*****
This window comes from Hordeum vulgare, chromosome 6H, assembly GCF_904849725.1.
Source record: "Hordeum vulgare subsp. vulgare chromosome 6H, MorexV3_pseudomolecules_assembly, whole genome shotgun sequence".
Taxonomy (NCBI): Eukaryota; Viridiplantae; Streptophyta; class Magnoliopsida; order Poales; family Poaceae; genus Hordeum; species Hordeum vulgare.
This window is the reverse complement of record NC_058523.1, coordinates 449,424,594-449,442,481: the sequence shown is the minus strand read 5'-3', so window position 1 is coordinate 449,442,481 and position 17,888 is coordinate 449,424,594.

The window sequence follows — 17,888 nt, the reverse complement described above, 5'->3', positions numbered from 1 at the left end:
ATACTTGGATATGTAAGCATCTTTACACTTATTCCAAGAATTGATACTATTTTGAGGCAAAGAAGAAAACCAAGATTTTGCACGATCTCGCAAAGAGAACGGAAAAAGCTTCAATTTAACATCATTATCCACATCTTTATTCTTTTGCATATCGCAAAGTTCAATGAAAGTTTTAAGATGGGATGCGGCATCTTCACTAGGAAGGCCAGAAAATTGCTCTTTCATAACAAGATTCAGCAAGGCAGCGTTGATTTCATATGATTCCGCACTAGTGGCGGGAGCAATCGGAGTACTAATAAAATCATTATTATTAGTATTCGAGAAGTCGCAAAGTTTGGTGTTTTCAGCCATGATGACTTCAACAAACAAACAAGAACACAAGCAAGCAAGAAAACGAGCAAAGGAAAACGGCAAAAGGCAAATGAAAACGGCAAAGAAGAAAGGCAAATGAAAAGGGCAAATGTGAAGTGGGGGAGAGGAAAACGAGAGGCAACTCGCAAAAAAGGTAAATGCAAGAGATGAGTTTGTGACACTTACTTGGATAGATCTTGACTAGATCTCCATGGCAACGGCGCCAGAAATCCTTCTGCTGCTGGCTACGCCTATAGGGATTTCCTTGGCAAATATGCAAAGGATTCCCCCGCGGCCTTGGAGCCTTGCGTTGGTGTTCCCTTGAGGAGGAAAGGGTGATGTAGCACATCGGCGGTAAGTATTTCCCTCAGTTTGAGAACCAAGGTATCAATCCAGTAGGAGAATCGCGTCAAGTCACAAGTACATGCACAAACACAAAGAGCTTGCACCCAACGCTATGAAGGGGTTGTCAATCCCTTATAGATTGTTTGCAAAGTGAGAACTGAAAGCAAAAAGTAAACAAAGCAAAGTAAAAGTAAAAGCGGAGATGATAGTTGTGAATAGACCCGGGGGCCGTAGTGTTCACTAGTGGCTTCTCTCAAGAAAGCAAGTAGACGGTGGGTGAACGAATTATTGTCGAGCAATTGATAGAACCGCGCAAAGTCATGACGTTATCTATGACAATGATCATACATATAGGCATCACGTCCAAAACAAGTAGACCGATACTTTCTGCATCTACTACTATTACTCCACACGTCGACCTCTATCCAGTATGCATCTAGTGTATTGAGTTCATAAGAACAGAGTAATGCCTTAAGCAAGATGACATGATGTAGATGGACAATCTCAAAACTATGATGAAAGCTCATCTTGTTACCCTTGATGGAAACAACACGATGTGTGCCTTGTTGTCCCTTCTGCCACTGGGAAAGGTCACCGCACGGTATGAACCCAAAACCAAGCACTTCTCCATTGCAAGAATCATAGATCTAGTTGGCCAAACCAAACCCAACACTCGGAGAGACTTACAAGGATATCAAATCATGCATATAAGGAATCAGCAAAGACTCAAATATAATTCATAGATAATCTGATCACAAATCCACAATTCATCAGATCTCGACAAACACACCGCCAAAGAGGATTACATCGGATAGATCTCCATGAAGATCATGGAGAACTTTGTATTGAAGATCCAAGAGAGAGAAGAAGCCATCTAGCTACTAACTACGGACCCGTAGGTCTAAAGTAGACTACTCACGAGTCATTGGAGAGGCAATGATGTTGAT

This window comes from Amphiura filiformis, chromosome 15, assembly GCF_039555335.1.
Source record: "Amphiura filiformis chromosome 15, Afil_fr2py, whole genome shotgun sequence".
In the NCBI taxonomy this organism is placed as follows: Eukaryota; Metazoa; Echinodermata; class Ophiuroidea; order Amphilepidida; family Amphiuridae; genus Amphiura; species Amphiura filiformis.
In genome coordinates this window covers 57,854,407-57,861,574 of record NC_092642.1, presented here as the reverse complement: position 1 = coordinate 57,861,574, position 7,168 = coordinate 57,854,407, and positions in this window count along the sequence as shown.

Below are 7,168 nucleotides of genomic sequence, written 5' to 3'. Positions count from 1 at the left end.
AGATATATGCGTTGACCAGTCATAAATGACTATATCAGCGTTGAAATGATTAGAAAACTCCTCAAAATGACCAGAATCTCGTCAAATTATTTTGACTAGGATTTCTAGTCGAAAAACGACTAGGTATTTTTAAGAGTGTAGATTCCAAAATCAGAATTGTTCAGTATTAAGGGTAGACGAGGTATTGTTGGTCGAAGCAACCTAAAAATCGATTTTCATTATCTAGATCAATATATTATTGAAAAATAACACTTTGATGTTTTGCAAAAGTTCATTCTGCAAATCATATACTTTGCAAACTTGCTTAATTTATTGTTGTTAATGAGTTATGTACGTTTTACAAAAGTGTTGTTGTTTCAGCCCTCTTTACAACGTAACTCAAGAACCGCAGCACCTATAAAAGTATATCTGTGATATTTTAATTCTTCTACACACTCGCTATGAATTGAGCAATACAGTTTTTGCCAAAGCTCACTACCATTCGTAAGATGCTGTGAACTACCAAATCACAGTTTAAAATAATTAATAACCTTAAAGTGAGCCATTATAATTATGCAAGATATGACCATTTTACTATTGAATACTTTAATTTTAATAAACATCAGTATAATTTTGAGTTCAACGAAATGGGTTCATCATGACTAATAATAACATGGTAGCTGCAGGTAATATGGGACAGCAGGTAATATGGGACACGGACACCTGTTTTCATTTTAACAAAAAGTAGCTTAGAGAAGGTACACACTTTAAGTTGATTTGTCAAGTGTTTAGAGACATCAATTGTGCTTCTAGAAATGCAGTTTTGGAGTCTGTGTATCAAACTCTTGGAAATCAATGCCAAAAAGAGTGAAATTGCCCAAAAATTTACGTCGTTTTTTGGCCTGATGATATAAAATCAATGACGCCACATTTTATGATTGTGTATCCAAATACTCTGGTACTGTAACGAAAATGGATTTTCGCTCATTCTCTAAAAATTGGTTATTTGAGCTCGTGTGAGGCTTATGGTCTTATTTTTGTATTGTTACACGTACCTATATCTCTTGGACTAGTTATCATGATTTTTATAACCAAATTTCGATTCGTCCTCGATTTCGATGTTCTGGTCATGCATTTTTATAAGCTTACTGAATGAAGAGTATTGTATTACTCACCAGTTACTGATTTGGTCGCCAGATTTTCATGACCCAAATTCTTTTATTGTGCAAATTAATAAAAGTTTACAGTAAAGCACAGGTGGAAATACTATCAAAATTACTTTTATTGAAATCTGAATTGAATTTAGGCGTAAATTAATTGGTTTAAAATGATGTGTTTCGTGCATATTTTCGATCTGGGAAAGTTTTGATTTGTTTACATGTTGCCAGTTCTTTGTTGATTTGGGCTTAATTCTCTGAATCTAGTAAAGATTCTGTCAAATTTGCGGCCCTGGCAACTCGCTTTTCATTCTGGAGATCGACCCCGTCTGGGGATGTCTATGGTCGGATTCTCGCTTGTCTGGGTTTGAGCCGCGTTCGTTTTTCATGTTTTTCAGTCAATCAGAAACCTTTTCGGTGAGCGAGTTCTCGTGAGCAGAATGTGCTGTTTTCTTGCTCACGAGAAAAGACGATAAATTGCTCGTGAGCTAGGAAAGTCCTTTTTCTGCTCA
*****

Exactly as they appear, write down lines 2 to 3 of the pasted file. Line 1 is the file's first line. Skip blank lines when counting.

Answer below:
Source record: "Hordeum vulgare subsp. vulgare chromosome 6H, MorexV3_pseudomolecules_assembly, whole genome shotgun sequence".
Taxonomy (NCBI): Eukaryota; Viridiplantae; Streptophyta; class Magnoliopsida; order Poales; family Poaceae; genus Hordeum; species Hordeum vulgare.